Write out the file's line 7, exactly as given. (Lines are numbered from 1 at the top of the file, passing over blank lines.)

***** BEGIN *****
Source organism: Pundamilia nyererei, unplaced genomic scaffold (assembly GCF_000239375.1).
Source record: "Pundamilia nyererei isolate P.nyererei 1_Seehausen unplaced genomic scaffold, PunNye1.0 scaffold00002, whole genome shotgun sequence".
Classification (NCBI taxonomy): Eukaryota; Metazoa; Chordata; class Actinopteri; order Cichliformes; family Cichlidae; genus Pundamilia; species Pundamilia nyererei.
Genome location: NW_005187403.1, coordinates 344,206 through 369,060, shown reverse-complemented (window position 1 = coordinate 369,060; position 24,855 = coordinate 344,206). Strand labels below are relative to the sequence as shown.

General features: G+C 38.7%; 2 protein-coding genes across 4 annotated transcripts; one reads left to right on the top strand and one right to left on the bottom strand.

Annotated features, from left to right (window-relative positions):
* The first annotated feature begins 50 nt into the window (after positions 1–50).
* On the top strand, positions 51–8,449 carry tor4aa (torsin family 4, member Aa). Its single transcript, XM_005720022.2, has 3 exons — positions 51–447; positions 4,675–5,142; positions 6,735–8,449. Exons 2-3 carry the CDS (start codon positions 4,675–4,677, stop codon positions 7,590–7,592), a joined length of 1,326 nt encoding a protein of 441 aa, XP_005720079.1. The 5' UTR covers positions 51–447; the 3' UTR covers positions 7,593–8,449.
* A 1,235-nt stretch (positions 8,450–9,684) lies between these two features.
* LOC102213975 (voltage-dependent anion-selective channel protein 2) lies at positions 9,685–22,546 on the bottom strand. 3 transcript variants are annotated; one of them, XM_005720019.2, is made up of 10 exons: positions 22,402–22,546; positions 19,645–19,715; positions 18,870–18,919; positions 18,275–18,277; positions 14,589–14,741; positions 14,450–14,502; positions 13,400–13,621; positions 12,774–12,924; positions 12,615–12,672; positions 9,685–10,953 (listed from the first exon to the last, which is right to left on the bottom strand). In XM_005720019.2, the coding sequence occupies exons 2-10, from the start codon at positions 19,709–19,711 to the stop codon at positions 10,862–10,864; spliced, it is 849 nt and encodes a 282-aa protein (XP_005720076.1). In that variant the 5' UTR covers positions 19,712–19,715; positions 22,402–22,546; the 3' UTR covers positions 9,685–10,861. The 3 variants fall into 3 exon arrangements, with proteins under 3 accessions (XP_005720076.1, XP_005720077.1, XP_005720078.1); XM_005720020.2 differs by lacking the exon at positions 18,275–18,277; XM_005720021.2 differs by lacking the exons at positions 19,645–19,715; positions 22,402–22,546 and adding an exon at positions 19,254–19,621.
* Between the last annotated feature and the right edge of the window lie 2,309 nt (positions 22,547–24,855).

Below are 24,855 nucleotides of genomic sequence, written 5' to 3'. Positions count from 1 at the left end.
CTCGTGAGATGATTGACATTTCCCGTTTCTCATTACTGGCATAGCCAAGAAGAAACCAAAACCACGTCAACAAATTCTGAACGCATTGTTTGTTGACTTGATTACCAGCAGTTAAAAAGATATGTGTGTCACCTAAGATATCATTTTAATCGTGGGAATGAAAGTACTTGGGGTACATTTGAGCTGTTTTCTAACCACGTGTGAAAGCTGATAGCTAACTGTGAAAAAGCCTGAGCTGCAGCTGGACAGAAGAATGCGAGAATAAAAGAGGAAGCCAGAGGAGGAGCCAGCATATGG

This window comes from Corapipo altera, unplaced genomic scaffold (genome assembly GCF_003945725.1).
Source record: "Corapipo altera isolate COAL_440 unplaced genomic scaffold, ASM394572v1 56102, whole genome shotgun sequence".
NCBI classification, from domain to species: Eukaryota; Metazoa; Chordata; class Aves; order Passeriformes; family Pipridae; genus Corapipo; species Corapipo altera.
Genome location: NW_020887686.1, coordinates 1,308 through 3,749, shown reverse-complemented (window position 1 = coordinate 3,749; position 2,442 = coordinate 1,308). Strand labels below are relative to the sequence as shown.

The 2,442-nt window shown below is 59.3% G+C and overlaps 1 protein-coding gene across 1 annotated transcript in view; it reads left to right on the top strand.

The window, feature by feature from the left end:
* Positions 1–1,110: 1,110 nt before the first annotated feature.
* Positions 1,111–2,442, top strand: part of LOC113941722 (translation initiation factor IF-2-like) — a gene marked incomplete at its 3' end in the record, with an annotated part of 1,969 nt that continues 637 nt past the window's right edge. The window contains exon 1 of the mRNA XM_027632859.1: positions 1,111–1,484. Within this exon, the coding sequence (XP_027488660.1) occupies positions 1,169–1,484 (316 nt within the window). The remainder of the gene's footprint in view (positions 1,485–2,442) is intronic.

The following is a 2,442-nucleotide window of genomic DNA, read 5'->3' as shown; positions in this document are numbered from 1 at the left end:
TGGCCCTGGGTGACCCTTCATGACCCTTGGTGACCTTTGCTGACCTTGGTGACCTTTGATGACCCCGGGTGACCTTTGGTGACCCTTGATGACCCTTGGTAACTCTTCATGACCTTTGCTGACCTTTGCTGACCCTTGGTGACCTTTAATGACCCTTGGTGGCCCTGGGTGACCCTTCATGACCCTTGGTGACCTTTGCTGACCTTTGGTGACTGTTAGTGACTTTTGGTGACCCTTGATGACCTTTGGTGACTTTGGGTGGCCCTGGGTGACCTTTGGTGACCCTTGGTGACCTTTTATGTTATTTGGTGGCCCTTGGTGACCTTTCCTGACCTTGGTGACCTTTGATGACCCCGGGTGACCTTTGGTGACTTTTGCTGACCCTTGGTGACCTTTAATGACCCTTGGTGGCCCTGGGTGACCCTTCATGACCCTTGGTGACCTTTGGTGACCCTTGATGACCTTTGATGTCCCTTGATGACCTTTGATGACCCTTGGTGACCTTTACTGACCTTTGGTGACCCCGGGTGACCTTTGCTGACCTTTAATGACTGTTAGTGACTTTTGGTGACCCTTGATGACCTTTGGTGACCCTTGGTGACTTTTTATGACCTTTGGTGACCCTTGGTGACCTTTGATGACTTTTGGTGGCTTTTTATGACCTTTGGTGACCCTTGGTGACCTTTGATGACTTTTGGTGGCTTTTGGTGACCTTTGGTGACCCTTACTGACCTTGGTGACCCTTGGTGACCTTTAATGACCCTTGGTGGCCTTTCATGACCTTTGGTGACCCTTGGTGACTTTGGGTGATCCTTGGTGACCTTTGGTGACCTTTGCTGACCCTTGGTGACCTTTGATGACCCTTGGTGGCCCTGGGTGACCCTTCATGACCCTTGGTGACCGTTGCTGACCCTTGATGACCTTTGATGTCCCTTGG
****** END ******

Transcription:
* The first annotated feature begins 50 nt into the window (after positions 1–50).